Veterinary advice should be sought from your local veterinarian before applying any treatment or vaccine. Not sure who to use? Look up veterinarians who specialize in poultry using our directory listing. Find me a Vet

Inclusion Body Hepatitis

Other Names: Adenoviral Hepatitis

Inclusion body hepatitis (IBH) is an acute liver disease of young broiler chickens caused by the fowl adenovirus (FAdV). The disease was first described in domestic chickens in 1963, and is characterized by sudden onset, increased mortality and hepatitis accompanied with intranuclear inclusion bodies.

IBH is mainly seen in commercial broiler chickens, however it has also been described in pigeons, American kestrels, geese, parrots, and merlin. IBH occurs in several geographical regions in Southeast Asia, Europe, Middle East, Europe, Australia, New Zealand, North America, Mexico, Central and South America.

Affected flocks are often co-infected with other immunosuppressive viruses such as infectious bursal disease virus or chicken infectious anemia virus which predispose birds to developing IBH.

Clinical Signs


IBH is characterized by a sudden onset of increased mortality of 1-10%, with a short clinical course of 4-5 days. The most common symptoms described in affected birds with this disease include mild, yellowish diarrhea, lethargy, and decreased appetite.

Transmission


Fowl adenoviruses can be transmitted to chickens both vertically and horizontally. The virus enters via the alimentary tract (and, in some cases, by the conjunctiva and nasal passages) and primary replication occurs in the nasopharynx and intestine. There is frequently a viremic stage in the infection with widespread dissemination of virus to secondary sites of replication. Infections can often be latent and reactivated with stress.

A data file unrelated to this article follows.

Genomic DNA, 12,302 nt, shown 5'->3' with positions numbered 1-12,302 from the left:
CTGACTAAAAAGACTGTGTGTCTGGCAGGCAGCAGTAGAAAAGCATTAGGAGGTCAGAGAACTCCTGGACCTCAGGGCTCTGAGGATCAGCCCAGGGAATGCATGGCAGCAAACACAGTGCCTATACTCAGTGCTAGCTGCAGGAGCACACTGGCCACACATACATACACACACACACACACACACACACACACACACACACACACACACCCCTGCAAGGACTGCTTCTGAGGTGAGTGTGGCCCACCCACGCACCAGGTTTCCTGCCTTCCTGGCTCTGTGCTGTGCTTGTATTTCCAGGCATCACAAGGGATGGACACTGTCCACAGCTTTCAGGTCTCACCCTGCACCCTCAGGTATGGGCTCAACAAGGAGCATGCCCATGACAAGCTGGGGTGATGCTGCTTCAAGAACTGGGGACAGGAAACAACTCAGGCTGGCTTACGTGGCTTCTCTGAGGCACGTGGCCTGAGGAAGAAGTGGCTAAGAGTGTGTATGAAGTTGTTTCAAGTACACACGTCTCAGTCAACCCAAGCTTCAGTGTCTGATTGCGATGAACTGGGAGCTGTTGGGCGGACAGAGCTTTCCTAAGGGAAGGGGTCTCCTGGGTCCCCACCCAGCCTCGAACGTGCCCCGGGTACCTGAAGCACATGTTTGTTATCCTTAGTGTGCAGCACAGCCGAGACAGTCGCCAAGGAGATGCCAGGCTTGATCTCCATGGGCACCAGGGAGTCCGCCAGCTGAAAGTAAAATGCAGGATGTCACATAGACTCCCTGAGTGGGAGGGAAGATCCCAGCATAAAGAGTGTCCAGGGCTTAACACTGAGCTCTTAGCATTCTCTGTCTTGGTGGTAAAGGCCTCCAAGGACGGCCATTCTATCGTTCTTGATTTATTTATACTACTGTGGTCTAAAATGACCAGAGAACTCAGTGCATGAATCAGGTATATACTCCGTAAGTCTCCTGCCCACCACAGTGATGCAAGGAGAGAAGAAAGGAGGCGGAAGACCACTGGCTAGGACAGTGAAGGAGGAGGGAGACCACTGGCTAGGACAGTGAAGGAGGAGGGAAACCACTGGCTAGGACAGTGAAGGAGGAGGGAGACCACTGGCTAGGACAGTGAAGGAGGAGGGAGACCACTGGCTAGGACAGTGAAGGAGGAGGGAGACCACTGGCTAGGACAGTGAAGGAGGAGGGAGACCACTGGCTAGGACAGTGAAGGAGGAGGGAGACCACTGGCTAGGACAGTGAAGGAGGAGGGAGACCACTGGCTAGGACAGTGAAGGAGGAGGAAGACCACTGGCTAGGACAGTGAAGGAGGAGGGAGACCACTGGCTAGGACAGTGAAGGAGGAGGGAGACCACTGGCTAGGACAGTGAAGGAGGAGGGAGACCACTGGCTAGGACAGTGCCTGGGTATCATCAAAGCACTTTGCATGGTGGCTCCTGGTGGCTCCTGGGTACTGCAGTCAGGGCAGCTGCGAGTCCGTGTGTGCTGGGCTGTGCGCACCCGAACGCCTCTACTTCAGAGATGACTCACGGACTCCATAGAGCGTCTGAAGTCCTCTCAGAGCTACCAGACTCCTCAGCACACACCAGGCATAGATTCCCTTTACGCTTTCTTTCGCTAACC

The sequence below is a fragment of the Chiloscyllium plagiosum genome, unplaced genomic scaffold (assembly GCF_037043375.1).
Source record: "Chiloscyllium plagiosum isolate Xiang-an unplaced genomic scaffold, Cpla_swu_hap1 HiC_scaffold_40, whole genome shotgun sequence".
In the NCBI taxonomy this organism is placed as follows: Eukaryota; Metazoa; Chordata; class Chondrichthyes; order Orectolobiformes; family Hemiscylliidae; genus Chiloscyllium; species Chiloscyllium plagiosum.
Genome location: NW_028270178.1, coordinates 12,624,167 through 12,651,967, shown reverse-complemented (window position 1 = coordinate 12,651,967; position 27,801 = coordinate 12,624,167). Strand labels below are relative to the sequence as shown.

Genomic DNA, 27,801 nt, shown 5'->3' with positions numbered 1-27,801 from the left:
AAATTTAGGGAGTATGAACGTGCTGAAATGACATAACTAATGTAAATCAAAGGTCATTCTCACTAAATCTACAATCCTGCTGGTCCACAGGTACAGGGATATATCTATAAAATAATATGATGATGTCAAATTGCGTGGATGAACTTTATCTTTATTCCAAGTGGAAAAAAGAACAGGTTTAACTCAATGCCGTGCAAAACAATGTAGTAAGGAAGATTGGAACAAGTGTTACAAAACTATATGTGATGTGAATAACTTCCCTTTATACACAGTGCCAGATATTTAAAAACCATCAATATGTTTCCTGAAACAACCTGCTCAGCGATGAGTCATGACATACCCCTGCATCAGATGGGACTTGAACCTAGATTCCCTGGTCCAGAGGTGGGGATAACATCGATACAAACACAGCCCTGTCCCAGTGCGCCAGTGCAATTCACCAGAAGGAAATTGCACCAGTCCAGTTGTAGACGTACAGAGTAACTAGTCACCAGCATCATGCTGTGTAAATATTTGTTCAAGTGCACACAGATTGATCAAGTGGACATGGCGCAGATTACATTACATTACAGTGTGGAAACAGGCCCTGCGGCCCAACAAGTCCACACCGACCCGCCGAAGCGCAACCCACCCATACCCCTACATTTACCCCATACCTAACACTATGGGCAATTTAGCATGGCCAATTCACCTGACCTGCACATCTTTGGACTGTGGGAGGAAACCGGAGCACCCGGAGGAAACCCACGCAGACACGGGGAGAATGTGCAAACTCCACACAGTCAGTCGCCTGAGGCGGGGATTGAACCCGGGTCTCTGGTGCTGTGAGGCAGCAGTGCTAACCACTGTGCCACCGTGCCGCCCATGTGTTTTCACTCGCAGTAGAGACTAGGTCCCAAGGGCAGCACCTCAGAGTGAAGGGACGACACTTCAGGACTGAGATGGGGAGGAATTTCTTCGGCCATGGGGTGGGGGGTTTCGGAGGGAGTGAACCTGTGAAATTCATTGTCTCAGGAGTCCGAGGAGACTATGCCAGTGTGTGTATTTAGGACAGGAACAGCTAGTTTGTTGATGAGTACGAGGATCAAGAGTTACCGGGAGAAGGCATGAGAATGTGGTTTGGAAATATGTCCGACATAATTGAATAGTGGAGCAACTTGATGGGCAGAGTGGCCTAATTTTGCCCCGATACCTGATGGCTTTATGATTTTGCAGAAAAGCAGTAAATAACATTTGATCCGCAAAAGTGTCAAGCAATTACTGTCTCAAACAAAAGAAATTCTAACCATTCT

Diagnosis


Diagnosis of IBH is based on virus isolation (from the liver) and characteristic necropsy lesions, which include a pale, friable, swollen liver with focal to extensive necrosis, and large basophilic large basophilic intranuclear inclusion bodies associated with adenovirus-like particles in hepatocytes, situated in the periphery of necrotic foci.

Clinical Signs

Yellowish diarrhea
Weight loss
Lethargy
Decreased appetite
Pale comb/wattles
Listlessness
Depression
Poor condition

Diagnosis

  • History
  • Clinical signs
  • Necropsy

Reported Cases

  • Case 1: Inclusion body hepatitis in a Chickens Inclusion body hepatitis (IBH) was diagnosed in a flock of 12-day- old, meat type chickens. Six live and 4 dead birds were submitted to the TVMDL-Center Lab with a history of increased mortality, swollen kidneys, and whitish spots livers. At the necropsy examination livers were pale, mottled with a reticular pattern and with subcapsular hemorrhages; heart sacs had accumulation of a clear fluid in the pericardium; bursas of Fabricius were atrophied; kidneys were swollen and pale; and in pancreases there were pale pin-point spots. The histopathological examination of liver and pancreas sections revealed multifocal to coalescent areas of necrosis associated with mixed inflammatory cell infiltration and large, basophilic intranuclear inclusions, which are characteristic of IBH. Ref

  • Case 2: Inclusion body hepatits in a Turkeys Inclusion body hepatits (IBH) caused by group I adenovirus was diagnosed in several seven to eight week-old turkeys in a flock of 8,000 birds, which had a history of increased mortality. The livers in the turkeys were diffusely enlarged with pale foci of necrosis, inflammation and basophilic intranuclear inclusions in hepatocytes scattered throughout. Ref

Treatment

There is no treatment described.

Support

Prevention

  • Biosecurity
  • Live-licensed vaccine against FAdV8 has been used in Australia.

Scientific References

Age Range

The disease is usually seen in 2-7 week old broiler chickens.

Risk Factors

  • Rescued broilers or broiler breeders.

Also Consider